The origins of the concept of climate finance in the context of the UN climate negotiations and the UNFCCC Agreement to provide it.

The concept of climate finance has existed for many years. It was first set out at the first UNFCCC meeting in Rio de Janeiro in 1992, where the agreement reads, ‘that developed countries shall provide “new and additional financial resources” to developing countries to support meeting the full and incremental costs of climate change.’

This commitment acknowledges the need to support developing countries in their efforts to limit the causes of climate change whilst also adapting to its impacts. However, despite initiating the term ‘new and additional’, there has been no agreed definition on what that really means, and how it relates to existing flows of support to developing countries. CAN Europe understands that climate finance should be financial support provided over and above existing aid in order for developing countries to deal with the additional challenges and problems presented by climate change.

Over the years, the initial concept set out in Rio 1992 has been altered and expanded to include various sources of financial support, including private finance and domestically sourced finance. The UN climate negotiations continue to discuss and debate under these notions; at present, Parties are analysing how to reach the target of providing US $100 billion per year by 2020 in climate finance to developing countries. This target was set in the Copenhagen Accord, which further states that finance can come from a ‘wide variety of sources, public and private, bilateral and multilateral, including alternative sources of finance’.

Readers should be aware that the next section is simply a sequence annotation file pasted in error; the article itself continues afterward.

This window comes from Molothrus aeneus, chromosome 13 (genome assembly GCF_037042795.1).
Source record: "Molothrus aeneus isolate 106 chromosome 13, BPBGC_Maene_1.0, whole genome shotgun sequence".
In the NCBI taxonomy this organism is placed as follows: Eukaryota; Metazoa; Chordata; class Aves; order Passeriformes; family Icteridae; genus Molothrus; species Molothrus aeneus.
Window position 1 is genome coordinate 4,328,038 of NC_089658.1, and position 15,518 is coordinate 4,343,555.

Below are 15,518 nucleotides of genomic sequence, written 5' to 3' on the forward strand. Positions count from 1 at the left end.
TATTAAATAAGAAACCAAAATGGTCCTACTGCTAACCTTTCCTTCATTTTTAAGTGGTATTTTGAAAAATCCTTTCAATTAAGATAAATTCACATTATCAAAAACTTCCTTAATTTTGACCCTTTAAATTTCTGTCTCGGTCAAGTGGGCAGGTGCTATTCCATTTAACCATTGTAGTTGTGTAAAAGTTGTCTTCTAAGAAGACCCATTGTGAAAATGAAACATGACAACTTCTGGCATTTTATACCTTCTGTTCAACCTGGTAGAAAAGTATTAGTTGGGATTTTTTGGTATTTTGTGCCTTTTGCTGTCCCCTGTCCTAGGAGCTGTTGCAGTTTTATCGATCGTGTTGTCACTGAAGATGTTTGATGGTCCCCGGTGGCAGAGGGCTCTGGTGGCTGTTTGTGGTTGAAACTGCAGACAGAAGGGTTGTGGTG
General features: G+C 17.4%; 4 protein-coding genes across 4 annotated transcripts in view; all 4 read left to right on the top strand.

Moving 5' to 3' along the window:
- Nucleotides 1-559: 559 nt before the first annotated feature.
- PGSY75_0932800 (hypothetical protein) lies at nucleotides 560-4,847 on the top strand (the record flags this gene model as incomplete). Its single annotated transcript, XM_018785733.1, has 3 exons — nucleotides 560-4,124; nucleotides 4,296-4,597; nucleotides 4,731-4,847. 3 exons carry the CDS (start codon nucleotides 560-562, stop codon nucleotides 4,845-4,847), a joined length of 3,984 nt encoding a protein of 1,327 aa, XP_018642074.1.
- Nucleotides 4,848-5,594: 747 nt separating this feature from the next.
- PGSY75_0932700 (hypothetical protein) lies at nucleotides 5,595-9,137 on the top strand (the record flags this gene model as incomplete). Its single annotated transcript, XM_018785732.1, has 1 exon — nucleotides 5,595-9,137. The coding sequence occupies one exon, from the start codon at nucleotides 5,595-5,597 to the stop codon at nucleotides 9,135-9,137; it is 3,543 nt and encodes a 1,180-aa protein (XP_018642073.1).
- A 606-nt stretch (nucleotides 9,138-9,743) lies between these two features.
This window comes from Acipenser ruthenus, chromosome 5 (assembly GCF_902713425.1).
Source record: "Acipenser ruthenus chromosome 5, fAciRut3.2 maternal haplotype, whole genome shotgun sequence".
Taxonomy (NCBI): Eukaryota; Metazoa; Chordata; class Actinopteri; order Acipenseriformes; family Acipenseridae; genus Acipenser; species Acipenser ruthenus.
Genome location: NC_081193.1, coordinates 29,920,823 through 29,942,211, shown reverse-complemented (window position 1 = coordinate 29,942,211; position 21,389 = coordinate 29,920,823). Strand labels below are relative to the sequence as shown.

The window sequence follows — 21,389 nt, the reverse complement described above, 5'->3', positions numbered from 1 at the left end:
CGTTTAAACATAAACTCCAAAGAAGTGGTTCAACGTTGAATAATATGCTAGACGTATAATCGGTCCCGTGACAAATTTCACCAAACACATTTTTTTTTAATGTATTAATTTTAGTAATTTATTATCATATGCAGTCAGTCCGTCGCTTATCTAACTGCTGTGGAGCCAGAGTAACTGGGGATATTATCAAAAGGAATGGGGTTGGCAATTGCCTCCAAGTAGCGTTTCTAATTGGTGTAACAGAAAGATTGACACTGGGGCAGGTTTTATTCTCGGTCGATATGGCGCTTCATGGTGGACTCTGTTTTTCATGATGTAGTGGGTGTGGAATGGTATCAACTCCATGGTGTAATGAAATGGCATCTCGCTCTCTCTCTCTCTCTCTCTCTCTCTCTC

This commitment was further built on through the establishment of a specific global fund for climate action, called the Green Climate Fund. Additionally, the commitment to reach the US $100 billion target has been re-iterated in the recent adopted Paris Agreement; “Developed country Parties shall provide financial resources to assist developing country Parties with respect to both mitigation and adaptation in continuation of their existing obligations under the Convention”.

CAN Europe believes that climate finance provisions need to be ambitious and steadily increased to enable developing countries to enhance their ambition beyond what they can do with domestic resources, laying out the mitigation potential that could be unlocked with scaled-up financial resources. Also, developing countries, particularly the poorest and most vulnerable countries, will require increasing amounts of financial support to adapt to a changing climate and cope with the impacts.
For more information on CAN’s position please see CAN International’s position on finance for COP21 & submission on accounting climate finance.

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